By Jane Gottlieb
For Rensselaer chemistry professor Mark Wentland and his team, the eureka moment occurred with the realization that an opiate drug that his group discovered had triggered significant activity in the targeted area. Until then, most opiates were short-acting. This breakthrough held unusual promise for treating cocaine addiction and a number of diseases because of its long-lasting effect in animal tests. “My life’s ambition has been to identify a compound that’s actually helping people. That has been my entire focus for the last 37 years,” says the research scientist, who came to Rensselaer from the pharmaceutical industry in 1994.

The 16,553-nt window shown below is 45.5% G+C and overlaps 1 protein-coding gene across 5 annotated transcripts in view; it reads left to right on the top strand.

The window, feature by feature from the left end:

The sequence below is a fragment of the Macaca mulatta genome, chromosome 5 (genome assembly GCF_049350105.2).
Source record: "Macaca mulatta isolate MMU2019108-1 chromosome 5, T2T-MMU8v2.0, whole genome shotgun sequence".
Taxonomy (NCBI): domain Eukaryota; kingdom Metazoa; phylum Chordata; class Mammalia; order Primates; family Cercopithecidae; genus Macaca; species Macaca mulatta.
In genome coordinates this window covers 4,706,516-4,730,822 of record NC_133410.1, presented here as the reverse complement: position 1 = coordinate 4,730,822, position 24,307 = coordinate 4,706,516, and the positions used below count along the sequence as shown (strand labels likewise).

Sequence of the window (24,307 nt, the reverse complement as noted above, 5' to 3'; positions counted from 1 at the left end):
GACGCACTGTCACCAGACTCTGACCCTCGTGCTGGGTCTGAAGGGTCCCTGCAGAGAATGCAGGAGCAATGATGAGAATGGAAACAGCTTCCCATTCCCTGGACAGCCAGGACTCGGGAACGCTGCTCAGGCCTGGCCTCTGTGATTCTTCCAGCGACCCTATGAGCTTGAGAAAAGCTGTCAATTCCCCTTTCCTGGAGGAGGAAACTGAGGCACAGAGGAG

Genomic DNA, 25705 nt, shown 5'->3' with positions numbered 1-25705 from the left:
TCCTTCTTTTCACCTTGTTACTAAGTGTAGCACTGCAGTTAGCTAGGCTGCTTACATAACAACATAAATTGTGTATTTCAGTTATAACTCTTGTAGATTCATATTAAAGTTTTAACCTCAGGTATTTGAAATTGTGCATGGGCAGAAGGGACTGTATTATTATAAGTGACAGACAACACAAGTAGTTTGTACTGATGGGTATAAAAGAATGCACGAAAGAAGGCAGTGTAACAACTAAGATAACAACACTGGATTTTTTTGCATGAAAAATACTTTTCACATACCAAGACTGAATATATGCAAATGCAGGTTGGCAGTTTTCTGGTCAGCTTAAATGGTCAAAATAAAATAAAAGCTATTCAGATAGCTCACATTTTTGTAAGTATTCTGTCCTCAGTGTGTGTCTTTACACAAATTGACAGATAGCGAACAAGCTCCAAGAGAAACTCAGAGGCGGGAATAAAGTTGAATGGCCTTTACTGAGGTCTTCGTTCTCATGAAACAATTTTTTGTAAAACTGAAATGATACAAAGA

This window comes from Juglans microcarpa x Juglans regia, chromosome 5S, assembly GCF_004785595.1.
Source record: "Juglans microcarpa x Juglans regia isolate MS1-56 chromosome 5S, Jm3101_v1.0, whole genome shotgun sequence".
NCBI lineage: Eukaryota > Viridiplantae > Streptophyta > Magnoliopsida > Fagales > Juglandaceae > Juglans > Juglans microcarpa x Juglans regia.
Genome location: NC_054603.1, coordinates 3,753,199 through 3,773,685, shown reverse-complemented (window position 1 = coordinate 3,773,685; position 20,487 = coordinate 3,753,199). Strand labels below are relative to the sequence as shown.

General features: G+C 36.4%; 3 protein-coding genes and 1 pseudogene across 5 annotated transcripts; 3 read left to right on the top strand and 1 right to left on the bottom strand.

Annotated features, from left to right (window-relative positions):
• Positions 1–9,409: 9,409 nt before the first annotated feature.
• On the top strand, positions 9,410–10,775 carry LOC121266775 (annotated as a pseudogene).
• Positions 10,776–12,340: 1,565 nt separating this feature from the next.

Wentland had a choice: Go the traditional route of publishing findings in a scientific journal and then seek additional research grants, or try for development and clinical trials through a licensing agreement with a pharmaceutical company. Given that therapeutics are largely developed by such companies, the decision wasn’t difficult.
He began discussions with Rensselaer’s on-campus Office of Technology Commercialization (OTC), which is charged with the intricate and relatively new task of linking discoveries of lab and classroom to the marketplace.